CLERGY CORNER: Challah bread

Posted on 03 November 2016 by LeslieM

Just a few decades ago, there lived a great symphony conductor, an Italian maestro named Arturo Toscanini (1867-1957), who led concerts all over the world. He was one of the most acclaimed musicians of the late 19th and 20th Century, renowned for his intensity, his perfectionism, his ear for orchestral detail and sonority, and his photographic memory. Toscanini had a biographer who would interview him periodically over the years as a part of a major book he was writing on his life.

The following is a story I heard about Toscanini: One evening, the biographer called Toscanini and told him that he would be in town the next night and asked if could come to the house to interview him. Toscanini answered that he could not because he would be doing something special that would require absolute concentration; he could not be interrupted.

Maestro,” the biographer said, “if I may ask, what are you doing that is so special?”

Toscanini replied, “There is a concert being played overseas. I used to be the conductor of that symphony orchestra but I could not be there this year. So I’m going to listen to it on a shortwave radio and hear how the other conductor leads the orchestra. I don’t want any interruptions whatsoever.”

Maestro, it would be my greatest pleasure to watch how you listen to a concert played by an orchestra that you used to lead and I promise I won’t say anything. I will sit on the other side of the room, quietly,” said the biographer

You promise to be perfectly quiet?” Toscanini asked, to which the biographer replied that he would.

Toscanini answered, “Then you can come.”

The next night, the biographer came and sat quietly while Toscanini listened to the concert, which lasted almost an hour.

Finally, when it ended, the biographer remarked, “Wow, wasn’t that magnificent?”

Toscanini said, “Not really.”

His biographer asked, “Why not?”

Toscanini explained, “There were supposed to be 120 musicians, including 15 violinists but only 14 of them played.”

The biographer thought he was joking. How could he know from 6000 miles away, over shortwave radio, that one of the violinists was missing? The biographer had his doubts but didn’t want to say anything and went home.

The next morning, though, he had to find out for himself, so he called the concert hall overseas, asked for the music director and inquired as to how many musicians were supposed to have been playing the night before versus how many had actually shown up. The concert hall director told him that there were supposed to have been 120 musicians, including 15 violinists, but only 14 had shown up!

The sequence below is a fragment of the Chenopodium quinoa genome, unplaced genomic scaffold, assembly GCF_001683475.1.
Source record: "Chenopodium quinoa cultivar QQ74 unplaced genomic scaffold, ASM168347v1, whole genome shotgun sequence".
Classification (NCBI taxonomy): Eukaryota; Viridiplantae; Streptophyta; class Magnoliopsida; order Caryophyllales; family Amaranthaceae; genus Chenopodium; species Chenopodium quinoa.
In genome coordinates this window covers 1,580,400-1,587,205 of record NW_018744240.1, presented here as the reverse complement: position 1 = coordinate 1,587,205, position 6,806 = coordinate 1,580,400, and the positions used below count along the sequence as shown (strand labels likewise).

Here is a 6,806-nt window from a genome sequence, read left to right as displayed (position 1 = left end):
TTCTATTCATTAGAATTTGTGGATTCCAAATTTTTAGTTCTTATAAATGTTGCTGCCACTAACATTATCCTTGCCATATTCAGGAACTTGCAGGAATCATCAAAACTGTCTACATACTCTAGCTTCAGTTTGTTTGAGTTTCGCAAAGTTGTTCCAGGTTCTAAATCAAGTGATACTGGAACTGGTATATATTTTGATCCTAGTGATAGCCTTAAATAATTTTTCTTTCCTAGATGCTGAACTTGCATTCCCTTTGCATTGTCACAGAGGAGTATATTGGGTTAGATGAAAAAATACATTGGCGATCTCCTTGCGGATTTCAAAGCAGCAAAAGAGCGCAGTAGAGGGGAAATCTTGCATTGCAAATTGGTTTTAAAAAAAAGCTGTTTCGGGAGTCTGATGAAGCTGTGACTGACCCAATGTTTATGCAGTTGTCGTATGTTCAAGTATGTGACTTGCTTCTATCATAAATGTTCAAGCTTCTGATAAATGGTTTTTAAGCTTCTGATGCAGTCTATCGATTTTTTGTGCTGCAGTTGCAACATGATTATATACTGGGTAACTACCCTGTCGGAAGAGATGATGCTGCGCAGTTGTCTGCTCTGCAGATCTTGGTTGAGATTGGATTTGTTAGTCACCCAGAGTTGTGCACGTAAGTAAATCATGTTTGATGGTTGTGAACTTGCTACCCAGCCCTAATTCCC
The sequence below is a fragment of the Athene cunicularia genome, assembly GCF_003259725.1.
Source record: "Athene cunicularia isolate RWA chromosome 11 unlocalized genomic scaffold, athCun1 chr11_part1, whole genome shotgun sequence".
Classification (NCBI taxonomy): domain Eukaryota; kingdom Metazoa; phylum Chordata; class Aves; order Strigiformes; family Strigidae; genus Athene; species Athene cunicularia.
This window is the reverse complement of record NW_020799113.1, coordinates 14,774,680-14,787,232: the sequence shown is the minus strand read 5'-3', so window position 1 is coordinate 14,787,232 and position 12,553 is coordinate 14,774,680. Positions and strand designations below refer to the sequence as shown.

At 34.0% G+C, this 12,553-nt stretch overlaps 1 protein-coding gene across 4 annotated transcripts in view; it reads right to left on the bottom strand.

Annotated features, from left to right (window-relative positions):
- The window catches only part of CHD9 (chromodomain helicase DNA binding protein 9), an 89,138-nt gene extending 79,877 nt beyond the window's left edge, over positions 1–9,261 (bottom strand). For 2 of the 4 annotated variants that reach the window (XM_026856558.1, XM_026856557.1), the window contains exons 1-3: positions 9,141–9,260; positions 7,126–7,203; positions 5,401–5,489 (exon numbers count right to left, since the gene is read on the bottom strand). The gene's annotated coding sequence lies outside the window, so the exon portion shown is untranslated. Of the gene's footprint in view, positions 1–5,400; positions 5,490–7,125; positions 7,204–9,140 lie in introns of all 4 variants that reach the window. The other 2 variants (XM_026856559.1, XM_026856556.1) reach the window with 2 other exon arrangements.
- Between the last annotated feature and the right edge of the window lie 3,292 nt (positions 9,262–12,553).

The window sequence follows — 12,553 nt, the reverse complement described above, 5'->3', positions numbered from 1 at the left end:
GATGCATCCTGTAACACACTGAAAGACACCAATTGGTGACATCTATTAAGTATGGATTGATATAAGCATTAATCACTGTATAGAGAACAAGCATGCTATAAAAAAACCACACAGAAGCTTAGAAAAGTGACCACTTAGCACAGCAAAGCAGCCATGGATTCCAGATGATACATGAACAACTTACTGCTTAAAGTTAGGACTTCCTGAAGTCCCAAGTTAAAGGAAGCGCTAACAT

The biographer was amazed. He returned to Toscanini and said, “Sir, I owe you an apology. I thought you were just making it up the other night. But please, tell me, how could you know that one violinist was missing?”

There is a great difference between you and me,” Toscanini answered.” You’re a part of the audience and to the audience everything sounds wonderful. But I’m the conductor, and the conductor knows every note of music that has to be played. When I realized that certain notes were not being played, I knew without a doubt that one of the violists was missing. The music is perfect because of all the pieces coming together in unison.”

Are you that violinist which constantly doesn’t show up?

There are always unity events, community events, school events, city events and the list goes on … but how many of us think “if we don’t go, what does it matter?”

Think for a moment as Toscanini – if you were trying to unite your children, if you were trying to make peace amongst your children than would it matter if one did not show up? Of course it would; it would ruin the whole song!

It reminds me of the tradition of baking challah bread, which is to be eaten on Sabbath. Part of the commandment of “taking challah” (a portion of consecrated dough) it is derived from the following passages: “And it will be when you eat of the bread of the land, you should bring an offering to G-d. The first of your kneading bowl you shall donate to G-d as an offering…” (Numbers 15:19, 20)

In the details pertaining to taking off a portion of dough, the law stipulates that the flour and water have to be properly kneaded so that it is a single dough. The portion cannot be separated while the batter is still loose, leaving the necessary flour still attached to the edges of the bowl.

The flour most commonly used for bread is derived from wheat, a grain that symbolizes independence. Each granule has its own compartment separated from the rest. Independence and self-reliance are not necessarily negative traits unless they become a source of arrogance, an unhealthy ego. But we do not eat the wheat as is. It is refined and processed until it becomes flour. The external, superficial trappings of ego are crushed allowing the beneficial parts to remain.

The other main ingredient in dough is water. Water is a unifier, it binds things together, and its purpose is to bring life and nourishment to everything. Our daily bread is symbolic of the need to reach out and help people discover their own individual shining souls, the need to connect with others in order to bring them within our community.

Just as the dough is not ready for the portion of “challah dough” to be given as an offering until the flour and water are kneaded together well, a person cannot rest comfortably in their own environment and imagine that things are fine while there are others that are left outside and not included in the community.

Join our Mega Challah Bake on Wednesday, Nov. 16 at The Chabad Jewish Center, 2025 E. Sample Rd. in the Venetian Isle Shopping Center. For more info and to R.S.V.P., please visit

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